Predictors for failing the American board of radiology core examination

Gary Lloyd Horn, Stephen Herrmann, Irfan Masood, Clark R. Andersen, Quan Dang Nguyen

Research output: Contribution to journalArticle

3 Citations (Scopus)

Abstract

OBJECTIVE: Since the American Board of Radiology (ABR) instituted its new board certification pathway, our residency program has had more residents fail the core examination than was typical with the prior pathway. We performed a single-center retrospective study to evaluate predictors of ABR core examination failure. MATERIALS AND METHODS: Data regarding U.S. Medical Licensing Examination (USMLE) steps 1 and 2, ACR diagnostic radiology in-training examinations, the number of image interpretations, academic degree (doctor of medicine or doctor of osteopathy), status as an American or foreign medical graduate, and Alpha Omega Alpha national medical honor society status were gathered and evaluated through logistic regression and generalized additive logistic regression. Data were gathered for all residents who took the ABR core examination from 2013 to 2017. RESULTS: Six of 30 residents (20%) failed the ABR core examination on the first attempt. The ACR in-training examination scores for 1st- and 3rd-year residents were significantly related to ABR core examination failure (p = 0.027 and p = 0.035, respectively), with significant nonlinearity (p = 0.037 and p = 0.033, respectively). The suggested baseline percentile score was the 30th percentile for 1st-year residents and the 20th percentile for 3rd-year residents. USMLE step 1 and 2 scores were significantly related to ABR core examination failure (p = 0.041 and p = 0.043, respectively), without significant nonlinearity (p = 0.35 and p = 0.09, respectively). However, residents with scores of less than 220 on USMLE steps 1 and 2 seemed to be at risk. CONCLUSION: Low scores on USMLE steps 1 and 2 and 1st- and 3rd-year ACR in-training examinations were associated with ABR core examination failure. If validated more broadly, these cutoffs may serve as predictors of ABR core examination failure and may facilitate identification and remediation of at-risk residents.

Original languageEnglish (US)
Pages (from-to)485-489
Number of pages5
JournalAmerican Journal of Roentgenology
Volume213
Issue number3
DOIs
StatePublished - Jan 1 2019

Fingerprint

Radiology
Licensure
Foreign Medical Graduates
Osteopathic Physicians
Logistic Models
Medical Societies
Certification
Internship and Residency
Retrospective Studies
Medicine

Keywords

  • American Board of Radiology core examination
  • In-training examination
  • Resident education
  • U.S. Medical Licensing Examination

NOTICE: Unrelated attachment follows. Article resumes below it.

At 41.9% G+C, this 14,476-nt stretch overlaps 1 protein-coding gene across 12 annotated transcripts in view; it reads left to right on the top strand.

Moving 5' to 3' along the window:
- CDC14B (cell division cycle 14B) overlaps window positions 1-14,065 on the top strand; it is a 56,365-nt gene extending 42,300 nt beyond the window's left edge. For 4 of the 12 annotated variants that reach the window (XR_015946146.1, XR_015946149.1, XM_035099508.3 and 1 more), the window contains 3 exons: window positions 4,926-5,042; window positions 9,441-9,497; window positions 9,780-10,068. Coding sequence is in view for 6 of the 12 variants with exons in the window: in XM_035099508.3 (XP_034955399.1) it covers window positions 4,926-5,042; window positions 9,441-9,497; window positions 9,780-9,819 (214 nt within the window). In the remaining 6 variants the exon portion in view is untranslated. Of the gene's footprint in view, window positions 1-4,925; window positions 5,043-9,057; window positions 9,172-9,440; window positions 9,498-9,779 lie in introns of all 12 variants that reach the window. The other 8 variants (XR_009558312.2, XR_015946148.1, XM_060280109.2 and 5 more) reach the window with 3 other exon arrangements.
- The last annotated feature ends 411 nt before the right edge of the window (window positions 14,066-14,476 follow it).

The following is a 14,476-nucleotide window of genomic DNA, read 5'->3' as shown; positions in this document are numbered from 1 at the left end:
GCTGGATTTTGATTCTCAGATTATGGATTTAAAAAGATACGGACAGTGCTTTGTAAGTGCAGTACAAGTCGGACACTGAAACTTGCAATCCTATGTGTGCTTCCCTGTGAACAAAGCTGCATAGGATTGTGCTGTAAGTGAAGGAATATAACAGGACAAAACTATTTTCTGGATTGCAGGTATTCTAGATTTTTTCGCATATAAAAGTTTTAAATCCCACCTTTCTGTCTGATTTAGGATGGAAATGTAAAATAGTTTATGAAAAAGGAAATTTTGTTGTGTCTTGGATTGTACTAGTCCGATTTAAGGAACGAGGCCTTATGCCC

ASJC Scopus subject areas

  • Radiology Nuclear Medicine and imaging

Cite this

Predictors for failing the American board of radiology core examination. / Horn, Gary Lloyd; Herrmann, Stephen; Masood, Irfan; Andersen, Clark R.; Nguyen, Quan Dang.

In: American Journal of Roentgenology, Vol. 213, No. 3, 01.01.2019, p. 485-489.

Research output: Contribution to journalArticle

Horn, Gary Lloyd ; Herrmann, Stephen ; Masood, Irfan ; Andersen, Clark R. ; Nguyen, Quan Dang. / Predictors for failing the American board of radiology core examination. In: American Journal of Roentgenology. 2019 ; Vol. 213, No. 3. pp. 485-489.
@article{76f850bf612d43fcb35dfce81deb4762,
title = "Predictors for failing the American board of radiology core examination",
abstract = "OBJECTIVE: Since the American Board of Radiology (ABR) instituted its new board certification pathway, our residency program has had more residents fail the core examination than was typical with the prior pathway. We performed a single-center retrospective study to evaluate predictors of ABR core examination failure. MATERIALS AND METHODS: Data regarding U.S. Medical Licensing Examination (USMLE) steps 1 and 2, ACR diagnostic radiology in-training examinations, the number of image interpretations, academic degree (doctor of medicine or doctor of osteopathy), status as an American or foreign medical graduate, and Alpha Omega Alpha national medical honor society status were gathered and evaluated through logistic regression and generalized additive logistic regression. Data were gathered for all residents who took the ABR core examination from 2013 to 2017. RESULTS: Six of 30 residents (20{\%}) failed the ABR core examination on the first attempt. The ACR in-training examination scores for 1st- and 3rd-year residents were significantly related to ABR core examination failure (p = 0.027 and p = 0.035, respectively), with significant nonlinearity (p = 0.037 and p = 0.033, respectively). The suggested baseline percentile score was the 30th percentile for 1st-year residents and the 20th percentile for 3rd-year residents. USMLE step 1 and 2 scores were significantly related to ABR core examination failure (p = 0.041 and p = 0.043, respectively), without significant nonlinearity (p = 0.35 and p = 0.09, respectively). However, residents with scores of less than 220 on USMLE steps 1 and 2 seemed to be at risk. CONCLUSION: Low scores on USMLE steps 1 and 2 and 1st- and 3rd-year ACR in-training examinations were associated with ABR core examination failure. If validated more broadly, these cutoffs may serve as predictors of ABR core examination failure and may facilitate identification and remediation of at-risk residents.",